EU biofuels policy: A disappointing deal

Monday, July 7, 2014 - 12:42

On 13 June, EU Energy Ministers finally agreed to reform the EU biofuels policy, capping food-based biofuels at seven percent of all energy in the transport sector by 2020. The European Commission will report every year on Indirect Land Use Changes triggered by biofuels on the basis of data reported by member states.

This reform is a small step forward since it is estimated that without a cap, around 8.6% of all energy in the transport sector would be made of biofuels. But it unfortunately leaves room for further expansion of biofuels for all member states who are below 7% at the moment. ActionAid had called for a much more ambitious reform and is dismayed that the process of reaching even this modest deal has been so difficult and lengthy.

In a worrying move, several member states issued a joint statement on the same day, saying they would oppose any lower cap when the text will come back to the newly elected European parliament for a second reading, probably the last quarter of 2014.

EU policy is causing food price volatility and land grabs outside of Europe, while delivering little or no reduction in carbon emissions. The EU Renewable Energy Directive promotes the use of biofuels. This has led to food crops being diverted to produce fuel for cars, helping to drive up global food prices and leading to an increase in large land deals outside of Europe that often result in poor farmers losing their land and ability to produce food.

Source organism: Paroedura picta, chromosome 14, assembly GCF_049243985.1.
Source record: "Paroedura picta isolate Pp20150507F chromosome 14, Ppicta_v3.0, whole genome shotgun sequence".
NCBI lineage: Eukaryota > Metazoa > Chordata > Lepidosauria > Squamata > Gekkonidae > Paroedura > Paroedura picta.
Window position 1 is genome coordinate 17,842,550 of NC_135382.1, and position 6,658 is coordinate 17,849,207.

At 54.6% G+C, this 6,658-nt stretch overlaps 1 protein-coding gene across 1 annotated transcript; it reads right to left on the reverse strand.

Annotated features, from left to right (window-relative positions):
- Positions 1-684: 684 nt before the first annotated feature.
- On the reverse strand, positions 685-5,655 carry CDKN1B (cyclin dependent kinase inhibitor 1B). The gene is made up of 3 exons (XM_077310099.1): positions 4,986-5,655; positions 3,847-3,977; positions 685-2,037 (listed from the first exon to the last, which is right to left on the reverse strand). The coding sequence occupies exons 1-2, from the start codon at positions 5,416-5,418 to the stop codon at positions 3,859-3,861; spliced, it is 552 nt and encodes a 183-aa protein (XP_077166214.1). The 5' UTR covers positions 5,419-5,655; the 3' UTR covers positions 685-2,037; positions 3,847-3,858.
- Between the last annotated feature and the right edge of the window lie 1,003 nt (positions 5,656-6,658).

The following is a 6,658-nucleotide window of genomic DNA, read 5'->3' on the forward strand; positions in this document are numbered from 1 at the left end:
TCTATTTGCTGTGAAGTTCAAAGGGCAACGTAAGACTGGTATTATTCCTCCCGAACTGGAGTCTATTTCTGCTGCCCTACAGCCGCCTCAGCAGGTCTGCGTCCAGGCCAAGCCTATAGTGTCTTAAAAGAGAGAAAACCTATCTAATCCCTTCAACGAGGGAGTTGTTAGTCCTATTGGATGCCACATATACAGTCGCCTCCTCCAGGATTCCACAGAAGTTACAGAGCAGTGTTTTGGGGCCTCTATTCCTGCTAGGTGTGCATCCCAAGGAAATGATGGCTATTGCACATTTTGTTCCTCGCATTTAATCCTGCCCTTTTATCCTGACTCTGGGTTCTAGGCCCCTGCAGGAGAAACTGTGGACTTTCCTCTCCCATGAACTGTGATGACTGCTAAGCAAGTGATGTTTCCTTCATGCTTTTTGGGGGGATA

The policy has also proved very expensive for European taxpayers, costing €6 billion in subsidies every year to support biofuels. This money could be used to develop alternative sources of renewable energy that are not food-based. With this reform, the EU is hopefully indicating that food-based biofuels are unlikely to be part of its future climate and energy policies.

At the EU level, the ball is now in the court of the Parliament, which will have to examine the text in a second reading. This will be a test case to measure the level of ambition of the newly-elected Parliament. In parallel, mobilisation will continue to ensure national implementation plans are more ambitious than the EU member states’ consensus.